Vilma Socorro Martínez

From Wikipedia, the free encyclopedia
Jump to: navigation, search
Vilma Socorro Martínez
Vilma Martínez.jpg
United States Ambassador to Argentina
In office
September 18, 2009 – July 4, 2013
President Barack Obama
Preceded by Earl Anthony Wayne
Succeeded by Noah Bryson Mamet
Personal details
Born (1943-10-17) October 17, 1943 (age 71)
San Antonio, Texas
Nationality American
Political party Democratic
Profession Lawyer, Diplomat

Vilma Socorro Martínez (born October 17, 1943) is an American lawyer, civil rights activist and diplomat who formerly served as the U.S. Ambassador to Argentina. She was the first woman to hold this position.

Life and career[edit]

Vilma Socorro Martínez was born to Marina and Salvador Martínez, a Mexican American couple living in San Antonio, Texas. She was raised in a climate of certain racial hostility; as an honor student in high school, for example, she found herself steered away from academics by a counselor who tried to convince her that someone of her background would be better off attending a trade school than a major university. Martínez ignored that advice and instead enrolled in the University of Texas at Austin.[1]

While working her way through college in the biochemistry lab, Martínez met a professor who recognized her potential. In marked contrast to her high-school counselor, the professor insisted she pursue further education; after receiving her bachelor's degree, Martínez went on to Columbia Law School, and graduated in 1967.

She then joined the Legal Defense and Educational Fund of the National Association for the Advancement of Colored People (NAACP). In her job, she defended a number of poor and minority clients. She also served as the attorney for the petitioner in the case of Griggs v. Duke Power Company, a landmark action that ultimately went before the U.S. Supreme Court and helped establish the doctrine of affirmative action.[1]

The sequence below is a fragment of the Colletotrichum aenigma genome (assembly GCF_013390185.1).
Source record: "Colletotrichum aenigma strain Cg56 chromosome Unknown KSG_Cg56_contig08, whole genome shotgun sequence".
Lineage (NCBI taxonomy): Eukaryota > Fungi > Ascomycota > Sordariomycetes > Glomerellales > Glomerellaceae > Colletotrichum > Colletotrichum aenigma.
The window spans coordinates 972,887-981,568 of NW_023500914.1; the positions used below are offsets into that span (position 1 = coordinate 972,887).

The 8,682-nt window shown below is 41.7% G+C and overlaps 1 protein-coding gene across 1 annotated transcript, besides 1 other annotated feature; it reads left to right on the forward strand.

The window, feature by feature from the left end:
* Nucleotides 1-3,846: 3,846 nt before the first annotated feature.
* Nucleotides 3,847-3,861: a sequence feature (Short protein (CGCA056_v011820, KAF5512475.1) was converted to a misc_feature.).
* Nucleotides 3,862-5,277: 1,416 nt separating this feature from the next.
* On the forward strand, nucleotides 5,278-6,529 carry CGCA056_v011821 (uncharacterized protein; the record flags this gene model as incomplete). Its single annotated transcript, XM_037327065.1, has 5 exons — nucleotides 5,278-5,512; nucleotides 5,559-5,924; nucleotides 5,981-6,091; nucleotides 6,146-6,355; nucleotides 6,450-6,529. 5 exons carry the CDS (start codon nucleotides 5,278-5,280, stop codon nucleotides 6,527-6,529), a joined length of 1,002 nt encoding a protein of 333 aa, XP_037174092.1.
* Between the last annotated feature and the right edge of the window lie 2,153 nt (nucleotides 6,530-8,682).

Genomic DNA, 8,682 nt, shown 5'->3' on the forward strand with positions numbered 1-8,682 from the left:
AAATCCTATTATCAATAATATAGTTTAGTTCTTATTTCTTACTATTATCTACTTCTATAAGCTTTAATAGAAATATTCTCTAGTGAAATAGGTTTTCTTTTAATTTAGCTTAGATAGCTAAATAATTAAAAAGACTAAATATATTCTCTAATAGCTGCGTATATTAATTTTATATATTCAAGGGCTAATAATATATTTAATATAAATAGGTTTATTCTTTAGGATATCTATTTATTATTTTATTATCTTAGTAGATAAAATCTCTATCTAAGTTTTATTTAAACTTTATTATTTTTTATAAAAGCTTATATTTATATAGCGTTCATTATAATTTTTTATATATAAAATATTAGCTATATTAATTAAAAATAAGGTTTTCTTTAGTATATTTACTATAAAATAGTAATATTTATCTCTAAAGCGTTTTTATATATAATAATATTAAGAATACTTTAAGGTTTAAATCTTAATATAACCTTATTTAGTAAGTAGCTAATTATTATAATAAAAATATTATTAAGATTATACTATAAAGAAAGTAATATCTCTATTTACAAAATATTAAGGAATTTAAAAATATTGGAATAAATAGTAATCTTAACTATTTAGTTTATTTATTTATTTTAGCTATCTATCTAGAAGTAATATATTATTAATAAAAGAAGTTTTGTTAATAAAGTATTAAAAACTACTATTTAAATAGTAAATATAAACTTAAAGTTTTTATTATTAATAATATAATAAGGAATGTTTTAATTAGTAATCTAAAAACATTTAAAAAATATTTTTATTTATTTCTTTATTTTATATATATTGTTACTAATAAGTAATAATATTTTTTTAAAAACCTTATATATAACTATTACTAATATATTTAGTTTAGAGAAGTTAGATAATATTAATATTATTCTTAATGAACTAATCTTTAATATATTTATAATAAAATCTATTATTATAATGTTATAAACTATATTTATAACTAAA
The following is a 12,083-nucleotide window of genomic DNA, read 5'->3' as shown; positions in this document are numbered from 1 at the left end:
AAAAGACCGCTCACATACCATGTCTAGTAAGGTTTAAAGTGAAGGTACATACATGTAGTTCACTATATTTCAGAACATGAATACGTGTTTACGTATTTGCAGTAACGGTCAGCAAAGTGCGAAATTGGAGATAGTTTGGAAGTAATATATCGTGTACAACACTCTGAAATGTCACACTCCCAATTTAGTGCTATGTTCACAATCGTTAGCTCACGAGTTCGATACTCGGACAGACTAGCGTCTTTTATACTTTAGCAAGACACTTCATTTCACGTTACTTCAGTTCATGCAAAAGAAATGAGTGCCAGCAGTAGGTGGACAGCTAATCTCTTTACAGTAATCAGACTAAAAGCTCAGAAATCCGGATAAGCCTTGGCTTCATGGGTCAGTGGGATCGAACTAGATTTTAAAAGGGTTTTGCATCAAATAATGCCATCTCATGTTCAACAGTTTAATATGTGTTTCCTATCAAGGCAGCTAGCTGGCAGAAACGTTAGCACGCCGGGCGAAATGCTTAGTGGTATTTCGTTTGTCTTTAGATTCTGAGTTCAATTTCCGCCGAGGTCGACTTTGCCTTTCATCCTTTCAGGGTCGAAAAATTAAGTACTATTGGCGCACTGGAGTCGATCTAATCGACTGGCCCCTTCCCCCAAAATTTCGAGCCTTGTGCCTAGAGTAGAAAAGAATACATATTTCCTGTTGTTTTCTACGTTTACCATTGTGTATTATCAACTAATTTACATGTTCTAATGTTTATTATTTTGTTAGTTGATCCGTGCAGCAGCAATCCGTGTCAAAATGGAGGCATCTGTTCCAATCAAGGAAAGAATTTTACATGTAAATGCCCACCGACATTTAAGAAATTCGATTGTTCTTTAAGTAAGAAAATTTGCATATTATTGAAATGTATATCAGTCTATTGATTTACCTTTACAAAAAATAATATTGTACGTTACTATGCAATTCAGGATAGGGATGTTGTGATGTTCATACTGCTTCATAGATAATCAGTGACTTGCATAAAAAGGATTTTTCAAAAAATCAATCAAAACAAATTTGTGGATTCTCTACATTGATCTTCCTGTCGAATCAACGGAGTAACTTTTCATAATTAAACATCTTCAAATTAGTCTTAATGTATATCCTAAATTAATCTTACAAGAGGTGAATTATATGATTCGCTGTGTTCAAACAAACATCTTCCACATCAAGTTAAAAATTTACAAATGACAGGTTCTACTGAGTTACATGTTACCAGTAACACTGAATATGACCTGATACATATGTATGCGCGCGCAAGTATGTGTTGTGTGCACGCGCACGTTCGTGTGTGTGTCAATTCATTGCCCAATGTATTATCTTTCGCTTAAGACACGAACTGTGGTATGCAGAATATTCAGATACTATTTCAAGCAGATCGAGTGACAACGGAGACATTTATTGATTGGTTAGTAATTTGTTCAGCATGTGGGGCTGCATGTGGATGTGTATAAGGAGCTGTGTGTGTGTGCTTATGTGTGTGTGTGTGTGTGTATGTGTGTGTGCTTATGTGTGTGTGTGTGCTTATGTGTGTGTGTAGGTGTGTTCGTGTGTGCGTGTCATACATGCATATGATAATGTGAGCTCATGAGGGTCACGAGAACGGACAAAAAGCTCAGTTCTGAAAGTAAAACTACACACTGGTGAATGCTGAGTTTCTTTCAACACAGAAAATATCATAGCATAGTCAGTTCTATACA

After spending several years with the NAACP, Martínez left in 1970 to serve as an equal opportunity counselor for the New York State Division of Human Rights. In this role, she created new rules and procedures governing the rights of employees. She then married a fellow attorney, Stuart Singer, and had two sons, Carlos and Ricardo. In 1971 she joined the firm of Cahill, Gordon & Reindel in New York City, where she worked as a labor lawyer. Martínez and one of her colleagues at Cahill, Grace Olivarez, became the first women to join the board of the Mexican American Legal Defense and Educational Fund (MALDEF), which was patterned after its counterpart at the NAACP. Soon afterward, in 1973, Martínez was hired as the advocacy organization's general counsel and president.

Inheriting a nearly-insolvent organization, Martínez developed an operating financial framework that helped save the fledgling advocacy group from insolvency. On the legal front, MALDEF made U.S. civil rights history during Martínez's tenure as general counsel and president when she directed a program that helped secure an extension of the Voting Rights Act to include Mexican Americans among the groups it protected, overcoming skepticism from both traditional, white conservative groups as well as the NAACP (whose director, Clarence Mitchell, maintained that expanding the Voting Rights Act to include other groups could weaken its protection of blacks). Martínez, however, secured support from other African American groups, most notably the Congressional Black Caucus, and in 1975, Congress agreed to extend the existing provisions of the Voting Rights Act to include Mexican Americans.[1]